(WXYZ) — The United States Supreme Court has overturned a lower court's ruling that found Michigan's congressional and legislative maps are unconstitutional and would have forced the state to re-draw at least 34 districts ahead of the 2020 election.
The case had been stayed since May while the Supreme Court heard two gerrymandering cases in Maryland and North Carolina, and the ruling was widely expected after SCOTUS, in June, found that federal courts don't play in a role allegations of partisan gerrymandering.
- Federal court rules MI congressional & legislative maps are unconstitutional, must be redrawn
- Supreme Court issues stay, stops redrawing of Michigan's legislative maps
Justices voted 5-4 in that ruling, with Chief Justice John Roberts saying that while the districts were "highly partisan by any measure," partisan gerrymandering claims are "beyond the reach of the federal courts."
In April, the three-judge federal panel found that Michigan's maps were unconstitutional and ordered the state Legislature to redraw at least 34 districts ahead of the 2020 election. The Republican-led legislature filed an appeal to the Supreme Court, which issued the stay. That means the order is blocked while the Supreme Court reviews the case.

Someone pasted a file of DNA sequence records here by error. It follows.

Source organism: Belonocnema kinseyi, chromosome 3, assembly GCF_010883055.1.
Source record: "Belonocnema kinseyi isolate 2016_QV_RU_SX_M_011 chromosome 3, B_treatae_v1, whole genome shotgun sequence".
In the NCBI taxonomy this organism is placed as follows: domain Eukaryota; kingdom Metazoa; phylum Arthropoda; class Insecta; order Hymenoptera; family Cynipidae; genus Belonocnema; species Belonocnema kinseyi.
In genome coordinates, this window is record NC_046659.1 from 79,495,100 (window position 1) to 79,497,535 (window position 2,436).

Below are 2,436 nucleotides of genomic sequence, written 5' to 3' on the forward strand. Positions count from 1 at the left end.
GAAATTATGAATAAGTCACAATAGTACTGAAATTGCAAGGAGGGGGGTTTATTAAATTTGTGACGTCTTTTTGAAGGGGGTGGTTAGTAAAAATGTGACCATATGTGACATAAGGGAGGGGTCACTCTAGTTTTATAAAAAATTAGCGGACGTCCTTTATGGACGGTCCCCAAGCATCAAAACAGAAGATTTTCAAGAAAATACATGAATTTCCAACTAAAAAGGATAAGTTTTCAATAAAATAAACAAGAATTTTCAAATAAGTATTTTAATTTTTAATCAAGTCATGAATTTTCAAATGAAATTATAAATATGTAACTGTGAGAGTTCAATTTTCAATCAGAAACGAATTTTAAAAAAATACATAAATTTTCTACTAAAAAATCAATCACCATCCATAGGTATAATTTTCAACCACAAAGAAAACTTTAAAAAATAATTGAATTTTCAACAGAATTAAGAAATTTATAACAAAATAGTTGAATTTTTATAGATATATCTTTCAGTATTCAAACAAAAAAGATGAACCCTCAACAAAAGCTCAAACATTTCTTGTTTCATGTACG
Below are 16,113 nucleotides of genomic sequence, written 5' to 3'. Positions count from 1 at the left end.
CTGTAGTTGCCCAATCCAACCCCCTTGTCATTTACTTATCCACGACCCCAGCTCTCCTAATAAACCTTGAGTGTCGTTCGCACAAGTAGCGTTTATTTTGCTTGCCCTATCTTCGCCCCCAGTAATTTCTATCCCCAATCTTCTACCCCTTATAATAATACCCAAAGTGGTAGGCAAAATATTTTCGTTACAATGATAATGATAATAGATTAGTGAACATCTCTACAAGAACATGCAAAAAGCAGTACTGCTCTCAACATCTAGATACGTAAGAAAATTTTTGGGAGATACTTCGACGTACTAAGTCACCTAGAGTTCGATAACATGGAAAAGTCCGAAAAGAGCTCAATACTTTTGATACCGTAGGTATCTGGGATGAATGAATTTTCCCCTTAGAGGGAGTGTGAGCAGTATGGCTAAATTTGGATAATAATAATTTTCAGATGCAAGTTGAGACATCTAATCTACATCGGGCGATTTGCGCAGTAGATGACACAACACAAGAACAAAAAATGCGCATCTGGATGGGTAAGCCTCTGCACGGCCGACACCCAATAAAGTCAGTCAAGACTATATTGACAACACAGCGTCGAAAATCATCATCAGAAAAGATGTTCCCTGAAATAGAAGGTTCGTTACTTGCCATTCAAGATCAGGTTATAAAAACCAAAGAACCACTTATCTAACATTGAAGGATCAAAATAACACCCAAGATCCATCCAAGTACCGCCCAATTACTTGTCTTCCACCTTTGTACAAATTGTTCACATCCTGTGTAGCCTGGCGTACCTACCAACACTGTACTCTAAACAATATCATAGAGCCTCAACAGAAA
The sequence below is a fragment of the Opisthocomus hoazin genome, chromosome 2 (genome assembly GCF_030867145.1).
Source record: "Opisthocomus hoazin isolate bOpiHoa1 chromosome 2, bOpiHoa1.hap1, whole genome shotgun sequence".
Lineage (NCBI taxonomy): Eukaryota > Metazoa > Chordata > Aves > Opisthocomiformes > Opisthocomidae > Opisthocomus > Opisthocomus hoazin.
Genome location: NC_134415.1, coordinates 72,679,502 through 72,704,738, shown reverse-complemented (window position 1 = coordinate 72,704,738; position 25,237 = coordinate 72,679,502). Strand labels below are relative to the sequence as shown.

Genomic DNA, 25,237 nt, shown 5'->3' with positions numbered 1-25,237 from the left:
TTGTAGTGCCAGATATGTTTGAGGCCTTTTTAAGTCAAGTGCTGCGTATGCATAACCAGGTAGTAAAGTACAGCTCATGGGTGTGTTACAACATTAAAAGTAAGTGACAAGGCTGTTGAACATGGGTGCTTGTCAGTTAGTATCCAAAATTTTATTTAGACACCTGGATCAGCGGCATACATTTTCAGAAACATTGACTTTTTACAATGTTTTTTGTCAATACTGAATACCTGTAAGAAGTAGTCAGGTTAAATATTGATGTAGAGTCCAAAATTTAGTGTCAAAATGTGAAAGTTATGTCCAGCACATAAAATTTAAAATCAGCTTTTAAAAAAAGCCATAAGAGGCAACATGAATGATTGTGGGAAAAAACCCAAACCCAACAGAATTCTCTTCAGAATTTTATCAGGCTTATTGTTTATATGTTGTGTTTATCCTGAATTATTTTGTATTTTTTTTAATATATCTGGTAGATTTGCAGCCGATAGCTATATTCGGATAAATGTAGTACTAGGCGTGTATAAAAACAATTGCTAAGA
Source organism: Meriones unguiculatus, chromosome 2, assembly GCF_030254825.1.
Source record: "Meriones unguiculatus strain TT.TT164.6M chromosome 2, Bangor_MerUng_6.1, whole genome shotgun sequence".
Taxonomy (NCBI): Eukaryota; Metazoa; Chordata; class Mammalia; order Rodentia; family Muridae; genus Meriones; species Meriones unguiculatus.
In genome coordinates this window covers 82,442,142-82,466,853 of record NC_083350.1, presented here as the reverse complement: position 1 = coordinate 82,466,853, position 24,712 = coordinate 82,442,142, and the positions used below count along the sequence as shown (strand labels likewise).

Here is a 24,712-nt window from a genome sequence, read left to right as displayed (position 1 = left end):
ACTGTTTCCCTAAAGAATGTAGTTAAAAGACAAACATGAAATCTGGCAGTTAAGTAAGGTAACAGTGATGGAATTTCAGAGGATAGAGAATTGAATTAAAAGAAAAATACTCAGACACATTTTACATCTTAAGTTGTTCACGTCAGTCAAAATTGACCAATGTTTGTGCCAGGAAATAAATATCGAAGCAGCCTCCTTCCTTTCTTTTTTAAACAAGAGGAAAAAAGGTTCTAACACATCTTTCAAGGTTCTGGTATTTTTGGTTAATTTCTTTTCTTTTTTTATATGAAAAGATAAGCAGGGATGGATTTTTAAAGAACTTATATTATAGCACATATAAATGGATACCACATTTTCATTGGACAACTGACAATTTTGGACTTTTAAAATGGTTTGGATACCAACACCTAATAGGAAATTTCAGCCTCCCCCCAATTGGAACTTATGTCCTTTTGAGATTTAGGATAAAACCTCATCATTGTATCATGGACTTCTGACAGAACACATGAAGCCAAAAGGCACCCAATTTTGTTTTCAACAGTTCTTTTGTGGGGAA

In the federal panel ruling, the judges said 34 of the state's 162 congressional and legislative districts drawn by Republicans in 2011 violated Democratic voters' rights, and did give the state legislature until Aug. 1 to submit new maps. Republicans had appealed that ruling to the Supreme Court, which made its final decision on Monday.
It started with a lawsuit from the League of Women Voters who said that the districts were drawn by Republicans to guarantee the party's dominance in the state.
When SCOTUS made its ruling on gerrymandering in June, it also affected states like North Carolina, Maryland, Ohio and Wisconsin.